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Spokane, Washington  Est. May 19, 1883
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Firefighters Local 876 collecting coats for elementary schoolkids in Spokane Valley

Spokane Valley firefighter Scott Niebuhr displays a child’s coat during a coat drive through Operation Warm. Those interested in donating can drop off their donations in a collection bin at any of Spokane Valley Fire Department stations.  (Courtesy)
Spokane Valley firefighter Scott Niebuhr displays a child’s coat during a coat drive through Operation Warm. Those interested in donating can drop off their donations in a collection bin at any of Spokane Valley Fire Department stations. (Courtesy)
By Nina Culver For The Spokesman-Review

Spokane Valley International Association of Firefighters Local 876 has been handing out new winter coats to Spokane Valley elementary students for four years as part of the national nonprofit Operation Warm.

Firefighter Scott Niebuhr started the program in the Spokane Valley Fire Department in 2017.

He was struck that 43% of the 23,000 students in the three Spokane Valley school districts were classified as low income.

Programs for handing out new coats exist in Spokane and didn’t really exist in Spokane Valley, Niebuhr said.

“We knew there was a need,” he said. “We found an opportunity to help.”

The union holds fundraisers year-round, collecting donations online to pay for the coats that cost about $20 each based on size. Donations can be made online at operationwarm.org/spokane-valley.

As winter approaches, donation bins appear in the lobbies of all 10 Spokane Valley Fire Department stations so people can drop off donations of brand-new coats.

Niebuhr said the group is unable to accept used coats.

“We don’t have any way to process and collect used coats at this time,” Niebuhr said.

The group donated 325 coats in its inaugural year and the number has steadily increased. Last year, 600 coats were handed out; this year, they hope to hand out 700, Niebuhr said. The coats are ordered through the national Operation Warm program, which contracts with a nonprofit manufacturer to make the coats.

The Central Valley, East Valley and West Valley school districts each pick their highest need schools, where forms are usually sent home to parents asking if there is a need for a winter coat. The parents provide the size and gender of their child and coats are ordered in a variety of colors so there’s a selection, Niebuhr said.

“They’re pretty cool colors,” he said. “It’s a very personalized program.”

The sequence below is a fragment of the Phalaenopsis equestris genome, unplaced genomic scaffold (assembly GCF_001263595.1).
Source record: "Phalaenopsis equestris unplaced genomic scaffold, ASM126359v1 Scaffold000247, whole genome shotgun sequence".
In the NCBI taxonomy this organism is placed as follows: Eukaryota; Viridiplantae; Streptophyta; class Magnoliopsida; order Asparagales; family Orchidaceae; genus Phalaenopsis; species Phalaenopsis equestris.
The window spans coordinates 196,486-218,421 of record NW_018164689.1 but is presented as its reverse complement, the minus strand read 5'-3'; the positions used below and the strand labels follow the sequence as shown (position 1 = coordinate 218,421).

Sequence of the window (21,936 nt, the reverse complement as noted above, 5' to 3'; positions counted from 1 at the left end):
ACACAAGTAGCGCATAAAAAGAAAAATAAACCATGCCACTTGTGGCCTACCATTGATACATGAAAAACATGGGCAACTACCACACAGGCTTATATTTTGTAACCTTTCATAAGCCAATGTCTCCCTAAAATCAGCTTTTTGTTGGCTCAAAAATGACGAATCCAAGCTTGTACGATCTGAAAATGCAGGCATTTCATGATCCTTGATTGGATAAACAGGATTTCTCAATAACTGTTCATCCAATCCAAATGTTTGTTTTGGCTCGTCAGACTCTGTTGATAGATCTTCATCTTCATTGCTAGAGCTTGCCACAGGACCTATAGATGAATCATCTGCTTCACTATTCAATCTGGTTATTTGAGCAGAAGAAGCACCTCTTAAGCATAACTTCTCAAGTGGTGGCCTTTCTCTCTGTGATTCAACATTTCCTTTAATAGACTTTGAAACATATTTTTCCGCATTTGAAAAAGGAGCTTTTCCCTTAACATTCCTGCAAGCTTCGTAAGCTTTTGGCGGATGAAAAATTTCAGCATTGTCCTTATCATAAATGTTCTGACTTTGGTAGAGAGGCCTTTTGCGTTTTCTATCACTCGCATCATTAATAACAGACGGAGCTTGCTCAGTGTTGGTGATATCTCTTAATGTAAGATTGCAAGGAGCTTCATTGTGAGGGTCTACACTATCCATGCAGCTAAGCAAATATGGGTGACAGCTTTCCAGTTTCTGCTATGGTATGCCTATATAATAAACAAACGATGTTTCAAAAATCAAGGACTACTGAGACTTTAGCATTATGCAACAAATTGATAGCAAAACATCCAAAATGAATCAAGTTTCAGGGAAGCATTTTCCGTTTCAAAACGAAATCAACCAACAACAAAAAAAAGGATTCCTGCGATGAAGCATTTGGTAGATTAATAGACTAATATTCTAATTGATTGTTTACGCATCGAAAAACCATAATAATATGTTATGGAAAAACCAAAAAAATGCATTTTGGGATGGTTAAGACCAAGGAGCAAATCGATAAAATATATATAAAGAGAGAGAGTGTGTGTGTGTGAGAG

As with all things, Operation Warm looks different this year. Usually, firefighters will visit each school they are helping to meet the students and help them try on their new coats to make sure they fit. But because of this year’s pandemic, firefighters are simply dropping them off for schools to distribute.

On Friday, Niebuhr dropped off dozens of coats at Trent Elementary and Trentwood Elementary. The schools didn’t distribute forms to parents this year and just asked for a selection of sizes.

“I just gave them a big coat variety,” he said.

He said he misses being able to meet the kids receiving the coats.

“It’s always a good feeling,” he said. “These kids are always so excited to get a brand-new winter coat.”

CV School District public information specialist Tanya Conklin helps coordinate the coat deliveries. She said the district usually selects elementary schools with high rates of students receiving free or reduced lunch to receive coats. Last year, the district received 175 coats. It hopes to get at least 150 this year, she said.

“It has been very fabulous to provide our students a brand-new coat,” she said. “They’re actually really great coats, too. They’re really high quality.”

On Friday, Conklin was contacted by a school that had a student who did not have a winter coat. The student attends a school that Niebuhr wasn’t scheduled to help this year, but Conklin called him anyway.

“He happened to have a coat in that size,” she said. “Within an hour, that student had a new coat.”

Conklin said she appreciates the firefighters spending their time to help students.

“We are just so thankful we have their support,” she said.

Niebuhr has been trying to expand the program as much as possible. He hopes to help students at 12 elementary schools this year, an all-time high. He also brings coats to Pope Francis Haven and Sisters Haven, which house formerly homeless families.

“They’re a very high-need population,” he said.

For the first time, Niebuhr also has plans to help students at a local high school. The Dishman Hills High School is an alternative school in the West Valley School District. “Last year, 99.2% of their students were classified as low income and 18.6% were classified as homeless,” he said.

He wants to continue to grow the annual fundraising effort because he knows the need for winter coats is still not being met.

“We have a lot of local need we’d like to work our way up to,” he said.

– Nina Culver can be reached at nculver47@gmail.com.

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